I've always had to take my shoes off at home. I never questioned it until I started having friends over. They'd ask me why we took our shoes off, and I'd always say, "We just do it because my mom says so." (I mean, it was true.) Another time, a friend of mine remarked, "So this is why your floors are so clean. You can basically eat off of it." I certainly wouldn't, but I suppose walking around in socks or barefeet is why our floors were so clean. And now, scientists are saying that everyone should take their shoes off when entering your house — but it's not because my mom said so.

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Bacteria lives on your shoes.

According to science, there's more to it than just clean floors. In fact, wearing shoes in the house increases the risk of tracking in bacteria from the outdoors. Researchers from the University of Arizona reported "an average of 421,000 bacteria on the outside of shoes, with nine different strains of bacteria." They include E coli, "Klebsiella pneumoniae, which can cause urinary tract infections; and Serratia ficaria, which can cause respiratory infections."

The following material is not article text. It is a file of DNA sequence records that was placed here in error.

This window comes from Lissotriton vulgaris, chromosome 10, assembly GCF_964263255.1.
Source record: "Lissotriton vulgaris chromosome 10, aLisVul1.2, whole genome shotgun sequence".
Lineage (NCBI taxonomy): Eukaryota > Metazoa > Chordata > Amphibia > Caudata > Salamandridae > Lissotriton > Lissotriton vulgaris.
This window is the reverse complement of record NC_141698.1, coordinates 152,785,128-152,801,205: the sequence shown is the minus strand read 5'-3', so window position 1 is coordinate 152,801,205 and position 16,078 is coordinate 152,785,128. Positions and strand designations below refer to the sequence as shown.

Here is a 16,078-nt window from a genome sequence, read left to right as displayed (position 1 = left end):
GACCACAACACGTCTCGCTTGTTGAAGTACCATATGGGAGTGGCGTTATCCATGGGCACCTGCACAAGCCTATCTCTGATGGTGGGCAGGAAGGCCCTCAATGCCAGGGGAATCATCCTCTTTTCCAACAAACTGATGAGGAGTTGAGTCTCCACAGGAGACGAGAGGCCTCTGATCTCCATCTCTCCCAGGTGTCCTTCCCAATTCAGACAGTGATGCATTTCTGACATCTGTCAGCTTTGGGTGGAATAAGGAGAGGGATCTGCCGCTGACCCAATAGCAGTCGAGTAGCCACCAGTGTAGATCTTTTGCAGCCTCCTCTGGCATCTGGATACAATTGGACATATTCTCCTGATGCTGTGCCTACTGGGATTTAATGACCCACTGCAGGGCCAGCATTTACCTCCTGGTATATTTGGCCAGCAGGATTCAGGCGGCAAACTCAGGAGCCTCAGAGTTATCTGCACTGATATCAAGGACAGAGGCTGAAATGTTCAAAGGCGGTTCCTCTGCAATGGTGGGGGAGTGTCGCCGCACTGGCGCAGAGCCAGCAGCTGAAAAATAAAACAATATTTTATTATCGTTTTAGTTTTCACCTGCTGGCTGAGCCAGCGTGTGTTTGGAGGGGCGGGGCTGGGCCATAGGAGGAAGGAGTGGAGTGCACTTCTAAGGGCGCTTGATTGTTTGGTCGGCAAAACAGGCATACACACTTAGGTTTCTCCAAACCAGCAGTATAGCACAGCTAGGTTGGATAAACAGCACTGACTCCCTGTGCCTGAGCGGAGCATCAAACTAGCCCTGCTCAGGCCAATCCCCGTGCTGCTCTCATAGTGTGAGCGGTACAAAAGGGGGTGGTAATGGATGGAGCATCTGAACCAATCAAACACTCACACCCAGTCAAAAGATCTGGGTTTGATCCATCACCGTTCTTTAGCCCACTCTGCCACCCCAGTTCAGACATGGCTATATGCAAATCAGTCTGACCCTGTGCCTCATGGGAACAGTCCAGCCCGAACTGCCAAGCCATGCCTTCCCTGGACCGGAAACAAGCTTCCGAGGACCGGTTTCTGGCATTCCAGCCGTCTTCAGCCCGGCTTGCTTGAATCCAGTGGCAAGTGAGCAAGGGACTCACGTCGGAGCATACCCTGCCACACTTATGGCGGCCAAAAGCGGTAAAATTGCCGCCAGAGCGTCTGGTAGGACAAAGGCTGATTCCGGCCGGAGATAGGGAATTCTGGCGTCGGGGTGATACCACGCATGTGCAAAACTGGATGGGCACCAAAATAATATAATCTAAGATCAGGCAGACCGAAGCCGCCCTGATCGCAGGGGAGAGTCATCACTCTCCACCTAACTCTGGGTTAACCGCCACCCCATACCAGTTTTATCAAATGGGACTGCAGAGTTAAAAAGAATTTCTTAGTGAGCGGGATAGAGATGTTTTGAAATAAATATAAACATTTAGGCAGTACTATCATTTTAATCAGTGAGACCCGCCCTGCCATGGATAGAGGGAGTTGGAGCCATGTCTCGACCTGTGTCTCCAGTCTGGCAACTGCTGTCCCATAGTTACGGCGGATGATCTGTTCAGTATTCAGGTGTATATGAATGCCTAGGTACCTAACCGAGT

These bacteria can be found on our shoes because we walk through areas that are considered breeding grounds: public restrooms, waste, stagnant water, and animal droppings. Walking through organic debris actually helps the bacteria live on your shoe, which means there are bacterial colonies on them right now.

According to NPR, researchers discovered over 77,000 distinct types of bacteria and viruses in public restrooms, and Staphylococcus were the most dominant culture from the samples taken. Meaning, don't do this:



Seriously, don't ever do that unless you want to get MRSA or something.


But there are also other things.

You can track in toxins from fertilizers and whatever has been sprayed to kill insects and rodents on your lawn / public lawns. That's hazardous to your health! Let's not forget the dirty-ass water that you've accidentally stepped in — all that gasoline and chemicals from cars and god-knows-what will be on your floor. A study from Baylor University found that chemicals could embed themselves onto dust particles, in turn entering your respiratory system.


So what do I do?

It's simple. Take your shoes off when you enter your house. And don't eat food off the floor even if you think it's clean. Or do what scientists tell you to do: wash your shoes with detergent in the washing machine. (This is why we believe scientists don't know fashion.)

Of course, there is a downside to not wearing shoes around the house: everyone can smell your stinky feet. But that's a different story. (h/t

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